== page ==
CHEF EXTRAORDINAIRE FERRAN ADRIÀ AND DOM PÉRIGNON’S RICHARD GEOFFROY EAT, DRINK AND MAKE MERRY FOR ONE UNFORGETTABLE EVENING
Ekkebus, taking in the sights and sounds of Hong Kong’s oldest (and soon-to-be defunct) wet market, on Graham Street.
“It’s interesting. In San Francisco, we’re very conscious of where the products are coming from, how they inform our sense of place,” says Lee. “But in Hong Kong, all bets are off.” He explains that, while provenance and locality may be important in the Bay Area, it’s just not the same in a city such as Hong Kong, which is so heavily reliant on imported produce. While the food-lover vernacular may favour the whole idea of “farm-to-table” cooking, Lee’s a little more critical of the concept, believing that it’s a privilege that isn’t available in every context.
Lee was intrigued by the wet market, particularly from a cultural standpoint. “More than anything, it reflects an eating tradition of Hong Kong and the people—not professional chefs,” he says. “The thing is, I think this idea of locality came around because chefs are interested in quality. If you have this idea of farm-to-table and you establish a rule where you want to use everything only if it’s grown within 100 miles of your restaurant, it doesn’t necessarily mean the quality is there. That’s why I understand the way Hong Kong is—you get the best products you can.”
“I REALLY FOCUS ON SPENDING RESOURCES WHERE IT COUNTS—NOT A CHANDELIER OR A PICASSO ON THE WALL”
For the dinner at The Landmark Mandarin Oriental, that’s exactly what Lee did. A dish of bamboo shoot with fresh peas, truffle and roasted hen jus was reliant on his sourcing team pulling off the impossible: finding what felt like the last 50 fresh bamboo shoots in Japan, which were already in their final days of the season. But that’s exactly what Lee’s cooking is all about—a humble ingredient, at its peak, served simply but in surprising combinations. Some have described the Benu restaurant as “lo-fi opulence”—and it’s a statement that Lee laughs at.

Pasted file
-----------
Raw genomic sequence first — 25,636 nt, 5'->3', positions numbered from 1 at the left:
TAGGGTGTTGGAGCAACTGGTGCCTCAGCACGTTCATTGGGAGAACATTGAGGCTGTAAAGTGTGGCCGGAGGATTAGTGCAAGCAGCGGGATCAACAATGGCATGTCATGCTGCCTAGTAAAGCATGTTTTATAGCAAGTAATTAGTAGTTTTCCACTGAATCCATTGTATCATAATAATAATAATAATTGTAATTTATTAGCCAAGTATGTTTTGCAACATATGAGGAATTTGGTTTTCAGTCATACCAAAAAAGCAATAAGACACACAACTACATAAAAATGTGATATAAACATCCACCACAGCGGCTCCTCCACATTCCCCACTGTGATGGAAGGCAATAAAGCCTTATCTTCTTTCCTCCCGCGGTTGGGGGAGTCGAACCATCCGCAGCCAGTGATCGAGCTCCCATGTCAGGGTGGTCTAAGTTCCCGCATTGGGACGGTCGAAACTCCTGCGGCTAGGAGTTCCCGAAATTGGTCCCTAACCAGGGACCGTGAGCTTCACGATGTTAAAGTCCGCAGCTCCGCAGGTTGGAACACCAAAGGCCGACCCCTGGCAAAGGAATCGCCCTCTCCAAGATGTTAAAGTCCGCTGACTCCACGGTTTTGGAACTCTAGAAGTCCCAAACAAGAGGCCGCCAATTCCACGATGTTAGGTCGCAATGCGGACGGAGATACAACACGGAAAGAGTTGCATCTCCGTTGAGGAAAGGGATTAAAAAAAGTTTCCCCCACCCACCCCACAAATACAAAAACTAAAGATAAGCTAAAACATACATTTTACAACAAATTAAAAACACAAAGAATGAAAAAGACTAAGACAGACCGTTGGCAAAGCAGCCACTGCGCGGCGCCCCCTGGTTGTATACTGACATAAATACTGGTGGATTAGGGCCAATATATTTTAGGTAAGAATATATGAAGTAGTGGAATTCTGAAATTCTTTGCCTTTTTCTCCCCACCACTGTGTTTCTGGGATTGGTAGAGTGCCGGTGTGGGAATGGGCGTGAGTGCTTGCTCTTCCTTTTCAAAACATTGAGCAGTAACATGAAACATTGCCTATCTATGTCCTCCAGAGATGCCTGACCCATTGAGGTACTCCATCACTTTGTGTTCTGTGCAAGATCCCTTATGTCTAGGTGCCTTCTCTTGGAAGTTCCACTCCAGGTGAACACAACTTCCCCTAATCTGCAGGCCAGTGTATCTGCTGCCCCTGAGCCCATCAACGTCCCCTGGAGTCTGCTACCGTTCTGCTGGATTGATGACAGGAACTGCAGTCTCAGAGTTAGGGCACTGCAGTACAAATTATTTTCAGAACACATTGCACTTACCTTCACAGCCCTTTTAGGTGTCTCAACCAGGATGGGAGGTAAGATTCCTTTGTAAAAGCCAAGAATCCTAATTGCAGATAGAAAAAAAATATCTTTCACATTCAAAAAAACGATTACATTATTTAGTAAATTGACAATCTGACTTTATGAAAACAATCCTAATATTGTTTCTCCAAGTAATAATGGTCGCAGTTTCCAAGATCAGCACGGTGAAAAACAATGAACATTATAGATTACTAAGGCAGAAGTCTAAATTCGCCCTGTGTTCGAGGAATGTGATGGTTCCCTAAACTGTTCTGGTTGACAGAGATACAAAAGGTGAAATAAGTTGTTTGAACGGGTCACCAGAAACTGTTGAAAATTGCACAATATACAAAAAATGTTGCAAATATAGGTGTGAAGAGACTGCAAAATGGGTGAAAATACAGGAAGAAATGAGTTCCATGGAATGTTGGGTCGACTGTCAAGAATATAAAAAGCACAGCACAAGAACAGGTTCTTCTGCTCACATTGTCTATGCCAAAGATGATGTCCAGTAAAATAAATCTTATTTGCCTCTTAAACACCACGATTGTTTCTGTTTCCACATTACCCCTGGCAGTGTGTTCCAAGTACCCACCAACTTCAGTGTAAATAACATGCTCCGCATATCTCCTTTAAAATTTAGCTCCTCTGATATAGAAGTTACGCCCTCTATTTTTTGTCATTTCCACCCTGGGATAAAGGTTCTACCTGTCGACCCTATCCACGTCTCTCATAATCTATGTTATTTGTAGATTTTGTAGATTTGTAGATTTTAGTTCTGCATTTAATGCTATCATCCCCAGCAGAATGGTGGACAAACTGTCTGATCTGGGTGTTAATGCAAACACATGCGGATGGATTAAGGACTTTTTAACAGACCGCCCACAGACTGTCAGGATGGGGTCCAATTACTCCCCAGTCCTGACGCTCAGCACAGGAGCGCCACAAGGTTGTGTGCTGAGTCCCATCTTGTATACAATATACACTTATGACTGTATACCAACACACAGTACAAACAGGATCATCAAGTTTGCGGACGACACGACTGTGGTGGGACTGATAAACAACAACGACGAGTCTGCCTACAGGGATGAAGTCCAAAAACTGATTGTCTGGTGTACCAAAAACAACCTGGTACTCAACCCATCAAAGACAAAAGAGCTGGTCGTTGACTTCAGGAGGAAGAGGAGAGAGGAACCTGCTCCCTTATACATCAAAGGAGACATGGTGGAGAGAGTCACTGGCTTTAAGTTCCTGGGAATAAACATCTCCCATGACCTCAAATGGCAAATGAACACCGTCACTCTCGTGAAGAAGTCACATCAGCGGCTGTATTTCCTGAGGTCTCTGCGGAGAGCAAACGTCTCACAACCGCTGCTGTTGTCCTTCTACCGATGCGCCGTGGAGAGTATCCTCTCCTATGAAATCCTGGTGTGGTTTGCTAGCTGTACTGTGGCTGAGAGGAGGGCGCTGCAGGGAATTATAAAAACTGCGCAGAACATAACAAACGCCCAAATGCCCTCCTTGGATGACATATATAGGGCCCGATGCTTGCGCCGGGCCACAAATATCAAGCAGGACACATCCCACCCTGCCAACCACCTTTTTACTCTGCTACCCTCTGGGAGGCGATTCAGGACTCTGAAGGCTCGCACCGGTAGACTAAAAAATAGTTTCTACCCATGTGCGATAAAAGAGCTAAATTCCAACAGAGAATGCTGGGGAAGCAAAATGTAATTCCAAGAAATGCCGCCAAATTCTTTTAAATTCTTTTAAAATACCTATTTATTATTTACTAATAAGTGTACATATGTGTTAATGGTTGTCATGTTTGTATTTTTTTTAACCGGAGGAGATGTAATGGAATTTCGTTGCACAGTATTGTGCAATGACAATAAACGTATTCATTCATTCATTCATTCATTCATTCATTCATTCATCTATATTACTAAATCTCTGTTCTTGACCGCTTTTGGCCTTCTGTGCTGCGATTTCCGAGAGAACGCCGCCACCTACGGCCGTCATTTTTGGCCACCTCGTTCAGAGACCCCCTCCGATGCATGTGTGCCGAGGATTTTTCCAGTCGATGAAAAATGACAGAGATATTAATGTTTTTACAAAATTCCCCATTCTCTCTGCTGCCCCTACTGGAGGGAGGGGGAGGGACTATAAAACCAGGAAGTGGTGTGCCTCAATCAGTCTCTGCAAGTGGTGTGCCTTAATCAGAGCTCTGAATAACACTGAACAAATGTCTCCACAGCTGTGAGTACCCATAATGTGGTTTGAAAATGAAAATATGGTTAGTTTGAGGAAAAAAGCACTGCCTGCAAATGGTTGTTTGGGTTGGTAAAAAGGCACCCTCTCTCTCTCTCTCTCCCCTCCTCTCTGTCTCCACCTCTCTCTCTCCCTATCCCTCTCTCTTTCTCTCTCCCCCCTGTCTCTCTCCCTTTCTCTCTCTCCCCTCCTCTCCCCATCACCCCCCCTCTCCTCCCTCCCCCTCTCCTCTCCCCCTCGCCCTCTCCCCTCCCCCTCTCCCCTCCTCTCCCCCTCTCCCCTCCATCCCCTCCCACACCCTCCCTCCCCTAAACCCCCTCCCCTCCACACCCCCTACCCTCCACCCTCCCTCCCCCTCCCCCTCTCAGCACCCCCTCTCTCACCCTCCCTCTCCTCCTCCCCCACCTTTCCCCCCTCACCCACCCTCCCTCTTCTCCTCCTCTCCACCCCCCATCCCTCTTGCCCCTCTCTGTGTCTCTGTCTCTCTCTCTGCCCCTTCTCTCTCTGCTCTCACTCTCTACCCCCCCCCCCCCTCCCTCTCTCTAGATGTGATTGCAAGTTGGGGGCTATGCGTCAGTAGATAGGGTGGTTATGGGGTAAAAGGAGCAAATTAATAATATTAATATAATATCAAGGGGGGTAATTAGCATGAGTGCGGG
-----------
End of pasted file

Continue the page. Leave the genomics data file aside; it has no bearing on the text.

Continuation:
“I’m not sure if ‘opulence’ is the right word when it comes to my food,” he says. “What makes it luxurious is the enormous amount of thought put into the dishes and the enormous amount of resources used to execute them.” To Lee, fine dining is no longer what it was 20 to 30 years ago, when it was heavily focused on sourcing expensive and luxurious products—the finest Beluga caviar from Kazakhstan, blue lobster from Scotland—whereas today, it’s more about technique and transforming those ingredients into something that will contribute to a special meal.
“Diners want an experience that reflects something personal to the chef or unique
to the restaurant,” he explains. “As modern young chefs, we’ve taken the idea of opulence and presented it on our own terms. I really focus on spending our resources on where it counts—not a chandelier or having a Picasso on the wall.”
A classic Benu take on luxury? “A good example is oyster with pork belly and kimchi, because what’s more humble than taking a cabbage and fermenting it?” says Lee. Yet the one-bite dish takes an extraordinary amount of effort to create—seven separate recipes need to be executed before it all comes together, and the canapé combines contrasting textures and temperatures for a moment of bewilderment.
“I became very comfortable long ago with doing dishes that aren’t for everyone,” says Lee. “It’s not about doing safe food. What’s the point of keeping someone in their seat for three hours, charging them a lot of money, making them wait to dine, just to do something that’s very predictable? There’s no point. For me, it’s okay to do things that aren’t for everyone, that are somewhat challenging at times, that they may not even like. I think you have to accept that as a chef.” He concludes, “This dish is very personal to me—and that’s what you go for.”
Corey Lee takes a stroll with Richard Ekkebus through Central’s historic Graham Street wet market
Lee’s dishes are unmistakably Asian-inflected, including (from left) his famed lobster coral xiaolongbao, spring porridge with sea urchin, and thousand-year-old quail egg with potage and ginger